The hearing aid fitting appointment is where the aid is fitted from a physical and audiological perspective. The audiologist or hearing aid dispenser programs the hearing aid to your hearing test (audiogram) results and shows you how to put it on and remove it and takes you through the various aspects of your hearing aid. An interesting, but little-known fact, is that the NHS only loans you the hearing aid. The hearing aid always remains the property of the hospital or trust that issued it.

After this appointment , you will have your NHS hearing aids. You will then make a follow-up appointment (again usually 2 weeks or so later) to determine how you are getting on and whether you need any adjustments.

Step 5: Final Appointment

The audiologist or hearing aid dispenser will make any necessary adjustments to the hearing aid at the follow-up appointment. You can also ask questions about using your hearing aids.

At the end of this appointment, you have reached the end of the official process and any subsequent appointments or requirements fall outside of the government targets mentioned earlier. As a consequence, it can often be difficult to get any immediate help in relation to any problems you may have – mostly a funding and time issue rather than a lack of care.

Does the NHS Provide Hearing Aid Batteries?

In addition, the NHS provides free hearing aid batteries as well.

The NHS is able to offer a broad selection of hearing aid batteries. Likewise, at Freehearingtest, you will also find a wide choice of batteries to fit a variety of makes and models.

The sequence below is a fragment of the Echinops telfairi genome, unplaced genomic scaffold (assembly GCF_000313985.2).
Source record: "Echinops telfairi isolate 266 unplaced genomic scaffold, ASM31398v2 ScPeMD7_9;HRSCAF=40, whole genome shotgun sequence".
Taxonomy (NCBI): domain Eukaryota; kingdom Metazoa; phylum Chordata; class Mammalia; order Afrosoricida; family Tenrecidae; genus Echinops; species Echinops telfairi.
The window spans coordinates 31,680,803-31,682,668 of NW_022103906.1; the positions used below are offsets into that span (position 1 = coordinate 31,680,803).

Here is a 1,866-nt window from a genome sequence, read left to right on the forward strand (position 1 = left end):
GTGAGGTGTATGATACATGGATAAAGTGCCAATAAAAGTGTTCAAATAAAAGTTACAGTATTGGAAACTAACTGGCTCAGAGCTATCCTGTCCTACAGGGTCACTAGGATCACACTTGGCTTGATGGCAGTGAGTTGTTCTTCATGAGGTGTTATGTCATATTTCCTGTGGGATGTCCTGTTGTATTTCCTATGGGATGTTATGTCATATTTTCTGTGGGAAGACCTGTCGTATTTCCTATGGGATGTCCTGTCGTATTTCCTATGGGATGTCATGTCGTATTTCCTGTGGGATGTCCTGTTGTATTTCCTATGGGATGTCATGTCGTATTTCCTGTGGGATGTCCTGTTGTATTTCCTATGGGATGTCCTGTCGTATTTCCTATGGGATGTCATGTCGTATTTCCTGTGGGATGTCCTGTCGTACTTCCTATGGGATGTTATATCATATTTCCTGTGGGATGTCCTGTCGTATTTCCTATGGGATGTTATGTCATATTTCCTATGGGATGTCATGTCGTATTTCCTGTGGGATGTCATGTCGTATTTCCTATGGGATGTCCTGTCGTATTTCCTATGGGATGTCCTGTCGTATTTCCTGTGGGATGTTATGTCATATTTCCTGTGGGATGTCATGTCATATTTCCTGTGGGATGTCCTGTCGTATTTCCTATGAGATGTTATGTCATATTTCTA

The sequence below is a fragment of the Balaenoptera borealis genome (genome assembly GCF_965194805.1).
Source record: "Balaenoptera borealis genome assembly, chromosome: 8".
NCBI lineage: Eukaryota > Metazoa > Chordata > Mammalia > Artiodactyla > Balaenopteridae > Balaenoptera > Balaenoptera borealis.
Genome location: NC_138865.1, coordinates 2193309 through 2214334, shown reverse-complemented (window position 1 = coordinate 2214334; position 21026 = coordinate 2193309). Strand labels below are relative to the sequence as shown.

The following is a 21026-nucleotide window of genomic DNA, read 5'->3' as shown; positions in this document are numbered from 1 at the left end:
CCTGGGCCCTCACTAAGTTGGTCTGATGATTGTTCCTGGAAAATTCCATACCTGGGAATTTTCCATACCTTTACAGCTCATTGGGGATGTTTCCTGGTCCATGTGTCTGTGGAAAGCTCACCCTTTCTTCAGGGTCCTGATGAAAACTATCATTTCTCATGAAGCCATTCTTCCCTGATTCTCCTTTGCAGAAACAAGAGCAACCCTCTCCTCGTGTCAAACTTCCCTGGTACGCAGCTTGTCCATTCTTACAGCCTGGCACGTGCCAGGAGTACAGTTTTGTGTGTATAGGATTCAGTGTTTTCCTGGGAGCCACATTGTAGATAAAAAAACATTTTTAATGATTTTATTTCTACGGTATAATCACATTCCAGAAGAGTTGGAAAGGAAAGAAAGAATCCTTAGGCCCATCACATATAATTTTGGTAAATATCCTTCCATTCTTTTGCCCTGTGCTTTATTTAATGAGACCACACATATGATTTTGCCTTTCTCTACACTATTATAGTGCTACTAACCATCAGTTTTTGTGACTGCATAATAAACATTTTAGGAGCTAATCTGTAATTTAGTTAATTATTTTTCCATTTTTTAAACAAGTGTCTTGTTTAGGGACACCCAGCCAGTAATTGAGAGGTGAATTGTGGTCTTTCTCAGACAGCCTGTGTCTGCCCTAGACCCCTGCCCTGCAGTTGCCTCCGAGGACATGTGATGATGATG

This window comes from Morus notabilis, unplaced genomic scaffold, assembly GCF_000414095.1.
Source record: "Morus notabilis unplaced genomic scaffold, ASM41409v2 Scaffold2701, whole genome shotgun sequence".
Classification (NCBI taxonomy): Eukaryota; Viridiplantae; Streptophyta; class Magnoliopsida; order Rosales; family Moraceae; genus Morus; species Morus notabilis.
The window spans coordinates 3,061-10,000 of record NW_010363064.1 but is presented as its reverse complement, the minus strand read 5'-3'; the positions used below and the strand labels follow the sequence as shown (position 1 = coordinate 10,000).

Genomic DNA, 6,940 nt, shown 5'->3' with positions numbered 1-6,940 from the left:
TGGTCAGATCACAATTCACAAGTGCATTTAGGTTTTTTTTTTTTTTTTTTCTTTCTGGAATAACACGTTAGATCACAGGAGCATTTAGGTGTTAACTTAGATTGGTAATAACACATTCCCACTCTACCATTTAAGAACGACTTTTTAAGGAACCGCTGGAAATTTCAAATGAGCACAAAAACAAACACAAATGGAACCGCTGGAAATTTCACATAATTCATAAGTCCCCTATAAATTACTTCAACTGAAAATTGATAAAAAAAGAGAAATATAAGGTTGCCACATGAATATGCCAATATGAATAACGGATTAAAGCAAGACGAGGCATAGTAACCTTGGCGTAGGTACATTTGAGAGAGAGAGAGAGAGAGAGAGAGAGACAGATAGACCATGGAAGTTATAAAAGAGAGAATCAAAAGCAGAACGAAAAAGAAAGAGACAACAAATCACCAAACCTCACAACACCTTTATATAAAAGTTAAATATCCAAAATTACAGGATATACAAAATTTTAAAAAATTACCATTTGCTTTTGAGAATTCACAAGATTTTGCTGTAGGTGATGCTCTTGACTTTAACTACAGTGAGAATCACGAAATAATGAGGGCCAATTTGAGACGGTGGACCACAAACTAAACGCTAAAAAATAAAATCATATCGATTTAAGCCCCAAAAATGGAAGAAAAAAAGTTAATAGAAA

Choosing a brand is mostly personal taste and preference and you may have to experiment with various brands to find which ones you prefer. For hearing aid batteries, try RayovacPower One or Duracell. We also offer trial packs of batteries which let you test different brands before settling on the right source of power.

Are NHS Hearing Aids Good?

To summarize, obtaining NHS hearing aids requires some degree of patience but the quality of care and the performance of the hearing aids have grown significantly better in the last few years.

As mentioned in this blog, we are big fans of the NHS and the work it does to help people with hearing problems.

Freehearingtest was established to provide an additional alternative to the private provision of hearing aids with more affordable prices. We give people a wider range of hearing aids to chose from than the NHS and in a more affordable and convenient way than many private hearing aid providers. We offer affordable hearing aids and provide digital hearing aids from £99 which can be delivered to your door the very next day if required; no waiting, no fuss, and no appointments.

Further Reading

Our blog is home to a number of valuable resources, including more informative posts about NHS hearing aids. Below is a selection of articles which may also interest you:


About Freehearingtest

We are one of the world's leading hearing aid specialists. HearingDirect offers a wide range of affordable products, as well as information resources to help improve the quality of life for the hard of hearing.

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3 thoughts on “The Ultimate Guide to NHS Hearing Aids”

  • Dear Gary, Regarding the last paragraph of your article , many NHS depts use open-fitt for mild presbyacusis losses, not moulds. Might be worth adding this to your final paragraph for complete accuracy. All the best. Simon Redman

    Reply
  • I have had an NHS Siemens behind the ear hearing aid for brief time; I can find no reference to the battery discharge time. One of my hearing aids has begun to play a little tune intermittently, am I right in thinking that signals "battery low"? Please advise.

    Reply
    • Hello, yep depending on how long you keep the aids in the batteries last about 1 to 2 weeks. When it needs changing you get the bip sound. They are very easy to change. Good luck

      Reply